Actions speak louder than words: Football must do more to tackle racism


As a black journalist the sight of 22 players and backroom staff kneeling in support of the Black Lives Matter movement ahead of every match over the last fortnight has been very powerful. That was no different on Friday night at Griffin Park as I watched Brentford take on West Brom from the press box.

The killing of George Floyd last month has fuelled a debate into how racism is seen and handled in all parts of society, sports included. Whilst it might be a sudden wake-up call for those living in a bubble of privilege, this has been an ongoing battle for generations and has only now gained real momentum, especially within football.

A few years ago or maybe even weeks ago, many would have found it unimaginable to see “Black Lives Matter” on football shirts, but recent events has mounted pressure on those in the football hierarchy to do their bit in tackling racism.

However, I do feel as though a lot more can be done other than gestures like replacing name on shirts with ‘Black Lives Matter’, after all actions do speak louder than words.

Diversity within all areas of football has been of discussion for a long time. To start with, the number of black managers in English football speaks for itself. Following Sol Campbell’s departure from Southend United this week, there are now only five black managers occupying the top 92 clubs in the country. Within the FA there is not one person of colour, let alone a black person, and the numbers within sports media aren’t something to cheer about.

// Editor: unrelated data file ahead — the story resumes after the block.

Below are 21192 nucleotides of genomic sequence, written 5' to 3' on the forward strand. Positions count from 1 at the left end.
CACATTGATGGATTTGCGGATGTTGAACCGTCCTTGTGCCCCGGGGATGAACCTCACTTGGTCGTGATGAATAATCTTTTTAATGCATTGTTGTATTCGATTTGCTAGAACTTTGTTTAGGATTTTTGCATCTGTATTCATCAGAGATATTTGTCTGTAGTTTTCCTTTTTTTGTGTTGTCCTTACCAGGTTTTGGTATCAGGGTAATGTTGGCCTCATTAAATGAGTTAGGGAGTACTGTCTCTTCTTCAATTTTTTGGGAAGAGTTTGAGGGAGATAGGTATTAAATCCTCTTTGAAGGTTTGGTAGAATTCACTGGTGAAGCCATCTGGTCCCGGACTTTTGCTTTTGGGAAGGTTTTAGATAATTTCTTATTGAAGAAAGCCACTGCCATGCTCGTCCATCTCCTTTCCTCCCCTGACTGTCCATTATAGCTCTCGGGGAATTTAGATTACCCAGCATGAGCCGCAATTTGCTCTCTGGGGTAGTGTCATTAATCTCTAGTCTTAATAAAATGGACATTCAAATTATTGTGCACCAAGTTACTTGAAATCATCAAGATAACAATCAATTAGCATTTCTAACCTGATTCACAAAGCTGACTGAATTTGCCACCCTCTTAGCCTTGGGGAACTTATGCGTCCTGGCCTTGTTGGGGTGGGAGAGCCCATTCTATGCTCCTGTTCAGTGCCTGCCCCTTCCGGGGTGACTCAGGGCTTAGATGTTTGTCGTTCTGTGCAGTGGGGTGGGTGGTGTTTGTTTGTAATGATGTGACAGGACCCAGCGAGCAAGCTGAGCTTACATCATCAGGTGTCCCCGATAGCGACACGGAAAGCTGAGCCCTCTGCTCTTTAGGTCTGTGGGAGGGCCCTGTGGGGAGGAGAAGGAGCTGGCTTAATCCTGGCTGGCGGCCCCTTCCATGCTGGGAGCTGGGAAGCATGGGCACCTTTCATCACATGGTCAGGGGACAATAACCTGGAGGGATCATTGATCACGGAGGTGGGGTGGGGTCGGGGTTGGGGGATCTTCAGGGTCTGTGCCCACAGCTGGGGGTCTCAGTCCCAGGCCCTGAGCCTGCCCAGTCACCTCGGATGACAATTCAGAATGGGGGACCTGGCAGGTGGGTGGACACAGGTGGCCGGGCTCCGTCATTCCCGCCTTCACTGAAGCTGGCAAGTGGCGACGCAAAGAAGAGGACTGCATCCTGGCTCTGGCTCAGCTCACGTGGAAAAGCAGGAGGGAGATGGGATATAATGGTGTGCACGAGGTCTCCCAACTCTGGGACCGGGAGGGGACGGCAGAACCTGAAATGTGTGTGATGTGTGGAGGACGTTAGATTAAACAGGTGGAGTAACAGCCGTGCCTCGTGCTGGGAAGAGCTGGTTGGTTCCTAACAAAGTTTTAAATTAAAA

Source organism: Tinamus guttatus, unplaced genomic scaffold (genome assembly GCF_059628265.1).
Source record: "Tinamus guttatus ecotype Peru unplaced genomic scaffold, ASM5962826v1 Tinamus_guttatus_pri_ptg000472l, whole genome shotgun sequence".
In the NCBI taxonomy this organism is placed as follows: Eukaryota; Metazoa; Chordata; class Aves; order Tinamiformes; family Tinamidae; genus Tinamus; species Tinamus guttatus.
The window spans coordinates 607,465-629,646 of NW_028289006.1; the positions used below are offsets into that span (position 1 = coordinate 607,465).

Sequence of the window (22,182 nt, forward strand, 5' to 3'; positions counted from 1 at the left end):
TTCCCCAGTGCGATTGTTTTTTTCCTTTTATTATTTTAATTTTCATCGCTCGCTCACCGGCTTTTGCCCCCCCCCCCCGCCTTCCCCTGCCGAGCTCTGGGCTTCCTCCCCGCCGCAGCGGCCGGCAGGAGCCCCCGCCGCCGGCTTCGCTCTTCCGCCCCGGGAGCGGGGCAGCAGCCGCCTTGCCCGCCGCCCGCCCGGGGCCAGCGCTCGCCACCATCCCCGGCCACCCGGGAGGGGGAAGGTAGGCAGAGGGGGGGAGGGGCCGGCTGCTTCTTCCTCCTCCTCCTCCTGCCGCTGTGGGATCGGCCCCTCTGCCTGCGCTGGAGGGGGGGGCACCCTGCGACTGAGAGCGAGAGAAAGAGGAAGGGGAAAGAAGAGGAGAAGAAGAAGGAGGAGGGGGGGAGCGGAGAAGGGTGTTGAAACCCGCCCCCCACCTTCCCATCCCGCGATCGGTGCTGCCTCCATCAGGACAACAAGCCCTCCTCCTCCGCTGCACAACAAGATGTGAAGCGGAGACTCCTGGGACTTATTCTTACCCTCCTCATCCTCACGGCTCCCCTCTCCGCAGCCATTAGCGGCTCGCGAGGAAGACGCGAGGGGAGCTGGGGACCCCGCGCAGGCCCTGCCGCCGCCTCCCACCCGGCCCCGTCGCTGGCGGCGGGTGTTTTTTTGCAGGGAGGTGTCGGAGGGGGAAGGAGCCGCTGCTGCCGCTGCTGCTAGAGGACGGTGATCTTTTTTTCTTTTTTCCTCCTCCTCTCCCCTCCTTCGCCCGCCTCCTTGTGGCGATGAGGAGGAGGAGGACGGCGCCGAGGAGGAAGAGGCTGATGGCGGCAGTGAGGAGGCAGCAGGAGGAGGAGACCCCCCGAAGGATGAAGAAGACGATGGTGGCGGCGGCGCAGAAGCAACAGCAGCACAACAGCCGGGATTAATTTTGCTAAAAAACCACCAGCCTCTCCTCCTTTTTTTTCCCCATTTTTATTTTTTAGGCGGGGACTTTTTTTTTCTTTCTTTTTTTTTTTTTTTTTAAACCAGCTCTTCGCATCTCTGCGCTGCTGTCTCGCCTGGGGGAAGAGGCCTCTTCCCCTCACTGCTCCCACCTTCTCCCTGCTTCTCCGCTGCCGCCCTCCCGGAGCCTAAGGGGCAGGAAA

Even on the field of play not enough has been done. Whilst there is an acceptance that education plays a key role in tackling racism, some players’ silence has been nothing short of deafening. They have been too comfortable to allow their team mates to carry the burden while they hide behind campaigns like UEFA’s “equal game” which has been nothing short of fruitless. Whilst credit must be given to a player like Hector Bellerin who has used his big platform to open up a dialogue, the senior players must also take a stance against racism. They have a responsibility to use their power of influence to set an example to the younger generation and put it to good use as shown by Marcus Rashford recently.

Some may see this as a ‘moment’ that will blow over after a period of time, but the fight for equality, especially within football, must continue beyond the news headlines and campaigns. It maybe uncomfortable at times but if change is to happen these discussions must continue until there is a level playing field for all on and off the pitch.


About Author

Football correspondent from London covering the Premier League Football and EFL.

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